The Collective Vision of Our Dreams
Our psychologies are still using hardware to understand dreams that is over 100 years old. Don't you think it's about time to update the system?
Date: 4/27/2007 7:50:34 PM ( 13 y ) ... viewed 1788 times
When Sigmund Freud wrote Interpretation of Dreams in 1899, the world was a different place, and the collective consciousness of the humans on Earth was different. Cultures had yet to migrate from their homelands. Intercontinental travel was limited to steamships. Art had barely succeeding in breaking out of its church-influenced moorings. And, you would have had a hard time filling the Rose Bowl with the number of people on the planet who had experienced altered states of consciousness at that time.
There had yet to be a 1960’s movement into “expanded consciousness,” nor the computer revolution of the 1980’s and 90’s. Humankind knew itself by the doctrines laid out by the church and governments. Science was limited. Technology was virtually nonexistent.
The dreams that Sigmund Freud studied in order to produce Interpretations were dreams of Europeans isolated by thought and culture. The world was isolated. The humans who had consciously explored “other realms” were primarily those within shamanic cultures. And thanks to the church, dreams had been pathologized, left behind in the rubble of the Greek and Roman civilizations.
So, when Freud unearthed the importance of dreams for the Western culture, he was exploring a realm that had yet to be mined, as far as we are concerned. When Carl Gustav Jung left academics in 1913 to enter a four year “plunge” into the unconscious, our relationship with dreams was still infantile. When he came out of that shamanic-like initiation, he had penetrated a realm that had not been seriously by “Westerners” for centuries.
In only the last 50 years, the number of humans who have immersed themselves in dreamwork and the exploration of altered states of consciousness would fill at least a hundred Rose Bowls. From psychotherapy to meditation practices and yoga, experiential psychologies to tantra, dreamwork to psychointegrator plants and drugs, humans have not only dredged the unconscious in unprecedented levels, but they have found the “Holy Grail.” We are an awakening species, closer each day to finding ourselves in a perpetually altered state that will transform humanity into a new and God-like Being.
Because of this huge technological breakthrough in our ability to transcend waking consciousness, our dreams are not what they were in 1899. Yet, our psychologies still work with dreams based on technology over a hundred years old. We are using outdated manuals! Our dreams are no longer simply infantile wishes of pleasure-seeking fulfillment meant to overcome sexua| frustration and Oedipal fantasies. They are nightly instructions on how to transcend the limitations imprisoning us in this life, plain and organically injecting our bodies with the elixir of immortality—that is, if we choose to pay attention. You see, that’s the catch with dreams: we must be receptive.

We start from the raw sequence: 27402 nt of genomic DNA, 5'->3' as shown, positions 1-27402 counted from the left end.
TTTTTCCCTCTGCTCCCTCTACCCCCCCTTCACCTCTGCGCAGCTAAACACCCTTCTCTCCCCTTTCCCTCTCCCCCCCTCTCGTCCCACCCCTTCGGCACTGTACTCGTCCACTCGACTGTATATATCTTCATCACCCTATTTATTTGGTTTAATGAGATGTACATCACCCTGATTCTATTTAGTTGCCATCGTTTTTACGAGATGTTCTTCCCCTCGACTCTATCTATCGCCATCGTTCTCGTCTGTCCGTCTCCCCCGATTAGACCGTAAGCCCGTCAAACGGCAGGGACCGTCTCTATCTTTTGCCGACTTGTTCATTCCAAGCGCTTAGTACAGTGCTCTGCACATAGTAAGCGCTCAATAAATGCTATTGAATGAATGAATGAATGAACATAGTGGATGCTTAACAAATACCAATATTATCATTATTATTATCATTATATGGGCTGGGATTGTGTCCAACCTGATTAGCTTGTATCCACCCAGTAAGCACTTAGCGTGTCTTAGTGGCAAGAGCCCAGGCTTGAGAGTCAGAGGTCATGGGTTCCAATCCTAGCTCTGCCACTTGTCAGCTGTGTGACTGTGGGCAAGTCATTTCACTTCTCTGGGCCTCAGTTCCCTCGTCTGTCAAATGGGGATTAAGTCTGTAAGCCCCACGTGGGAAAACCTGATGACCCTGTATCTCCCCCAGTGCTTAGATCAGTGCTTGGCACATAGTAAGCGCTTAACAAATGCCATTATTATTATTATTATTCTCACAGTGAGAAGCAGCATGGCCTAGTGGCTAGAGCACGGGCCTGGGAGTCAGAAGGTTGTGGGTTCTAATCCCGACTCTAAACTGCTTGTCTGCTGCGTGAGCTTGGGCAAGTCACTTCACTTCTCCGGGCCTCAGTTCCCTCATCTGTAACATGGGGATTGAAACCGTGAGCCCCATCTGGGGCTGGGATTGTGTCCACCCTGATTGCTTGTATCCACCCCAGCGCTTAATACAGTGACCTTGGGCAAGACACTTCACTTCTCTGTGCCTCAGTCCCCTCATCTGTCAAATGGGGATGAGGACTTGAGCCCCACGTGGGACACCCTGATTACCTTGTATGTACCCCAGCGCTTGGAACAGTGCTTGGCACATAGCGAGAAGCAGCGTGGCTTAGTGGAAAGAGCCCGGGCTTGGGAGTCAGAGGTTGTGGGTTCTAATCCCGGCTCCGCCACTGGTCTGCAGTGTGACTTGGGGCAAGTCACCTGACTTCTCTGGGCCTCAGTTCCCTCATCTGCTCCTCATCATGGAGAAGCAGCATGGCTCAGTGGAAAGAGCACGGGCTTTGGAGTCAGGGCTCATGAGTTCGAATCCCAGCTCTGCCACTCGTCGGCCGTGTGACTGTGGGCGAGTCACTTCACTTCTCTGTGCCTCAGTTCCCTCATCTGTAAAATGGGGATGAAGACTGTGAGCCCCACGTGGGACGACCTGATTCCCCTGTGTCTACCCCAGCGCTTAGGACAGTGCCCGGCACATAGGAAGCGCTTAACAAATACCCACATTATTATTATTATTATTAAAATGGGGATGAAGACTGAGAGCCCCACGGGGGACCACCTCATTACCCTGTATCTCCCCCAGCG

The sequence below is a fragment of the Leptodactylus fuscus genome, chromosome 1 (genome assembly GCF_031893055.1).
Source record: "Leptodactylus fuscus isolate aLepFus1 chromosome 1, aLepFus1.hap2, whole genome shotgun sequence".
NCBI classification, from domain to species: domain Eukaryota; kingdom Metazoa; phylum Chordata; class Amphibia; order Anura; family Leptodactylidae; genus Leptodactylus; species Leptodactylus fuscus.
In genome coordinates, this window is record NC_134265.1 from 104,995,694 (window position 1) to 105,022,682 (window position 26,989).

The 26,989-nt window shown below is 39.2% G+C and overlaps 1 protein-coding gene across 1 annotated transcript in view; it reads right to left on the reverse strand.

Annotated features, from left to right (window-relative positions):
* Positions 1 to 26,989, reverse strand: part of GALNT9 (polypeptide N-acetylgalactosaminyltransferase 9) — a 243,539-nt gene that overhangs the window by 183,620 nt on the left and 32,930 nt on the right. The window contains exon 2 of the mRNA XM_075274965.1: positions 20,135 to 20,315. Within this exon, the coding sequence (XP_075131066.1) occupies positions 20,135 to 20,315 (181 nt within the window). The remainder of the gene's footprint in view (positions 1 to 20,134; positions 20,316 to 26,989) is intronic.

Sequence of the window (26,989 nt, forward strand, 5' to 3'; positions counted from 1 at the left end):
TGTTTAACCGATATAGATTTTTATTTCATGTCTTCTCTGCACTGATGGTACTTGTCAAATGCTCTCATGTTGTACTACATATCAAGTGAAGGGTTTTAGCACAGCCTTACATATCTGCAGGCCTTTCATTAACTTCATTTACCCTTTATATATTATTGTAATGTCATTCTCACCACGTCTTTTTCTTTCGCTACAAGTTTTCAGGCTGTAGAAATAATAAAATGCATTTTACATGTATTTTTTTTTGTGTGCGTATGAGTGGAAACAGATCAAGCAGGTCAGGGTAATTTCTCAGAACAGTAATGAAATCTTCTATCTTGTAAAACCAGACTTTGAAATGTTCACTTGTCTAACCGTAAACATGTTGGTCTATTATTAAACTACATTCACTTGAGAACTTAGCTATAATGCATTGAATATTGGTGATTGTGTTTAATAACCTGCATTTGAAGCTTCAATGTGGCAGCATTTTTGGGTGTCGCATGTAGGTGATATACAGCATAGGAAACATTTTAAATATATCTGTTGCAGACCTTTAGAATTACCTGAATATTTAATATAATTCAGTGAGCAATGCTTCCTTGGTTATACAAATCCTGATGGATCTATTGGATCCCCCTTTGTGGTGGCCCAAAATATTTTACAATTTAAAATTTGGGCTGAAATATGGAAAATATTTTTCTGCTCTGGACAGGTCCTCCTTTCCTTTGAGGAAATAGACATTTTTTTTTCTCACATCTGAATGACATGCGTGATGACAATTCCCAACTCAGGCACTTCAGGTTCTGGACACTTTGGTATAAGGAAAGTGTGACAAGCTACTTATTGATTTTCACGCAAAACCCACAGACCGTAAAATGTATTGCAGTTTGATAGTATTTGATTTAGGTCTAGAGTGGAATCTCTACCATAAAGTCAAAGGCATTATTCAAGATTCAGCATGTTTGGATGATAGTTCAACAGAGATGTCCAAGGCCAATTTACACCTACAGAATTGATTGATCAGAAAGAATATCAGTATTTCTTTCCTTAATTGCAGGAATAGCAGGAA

On top of this, our dreams are no longer the individualized portraits of our daily struggles and frustrations, but are collective messages for the entirety of our planet. Like the blind men touching the elephant, we are each given access to different aspects of our collective body, bringing back different sensations and images from the dreaming world. Yet as a whole, we are each carrying different pieces of the puzzle, awaiting that magic moment when we can lock in and solve the puzzle. We are coming closer to a collective “Aha!”
At no other time in our modern history have we been given access to such deep layers of the world’s psyche and universal psyche as well. Dreamers from all across the world are waking with visions of Gods and Goddesses, strange beings from other planets, and distinct messages from Gaia asking for our assistance. These are not the dreams of Freud and Jung. These are messages from our Higher Selves, from our collective human body.
To look at a dream in 2007 as simply being “wish-fulfillment” is not only naive, but it is morally incomprehensible. We can spend all day talking about global warming, but if we’re not tending to the dream in the deepest way possible, our political maneuverings and ecological work will be for naught. Our dreams are passageways to the Source, and closely listening and honoring those nightly messages bring us closer to actually healing the planet and ourselves. Roundtable talks won’t do that.
Like teenagers still adhering to outdated commandments, it is time we shed our naive ideas about dreams and dreaming. It is time we consciously take part in these nightly journeys and not only bring the dreaming energies into our dayworlds, but begin to reflect on our individual dream messages as being part of the collective. Not only are we receiving the same messages as a global body of humanity, but we are receiving very individually-tailored pieces of a global puzzle waiting to be solved. Is it an elephant? How large is it? And what can we do to help?
Our dreaming is collective. We help each other by paying attention to our own dreams, and then not only sharing them with others, but working together as a community to understand them together. In these times of impending global catastrophe, this is the most cost-effective, timely, and moral way to save Planet Earth—and ourselves. Do we have a choice not to listen to our dreams?
I think not.
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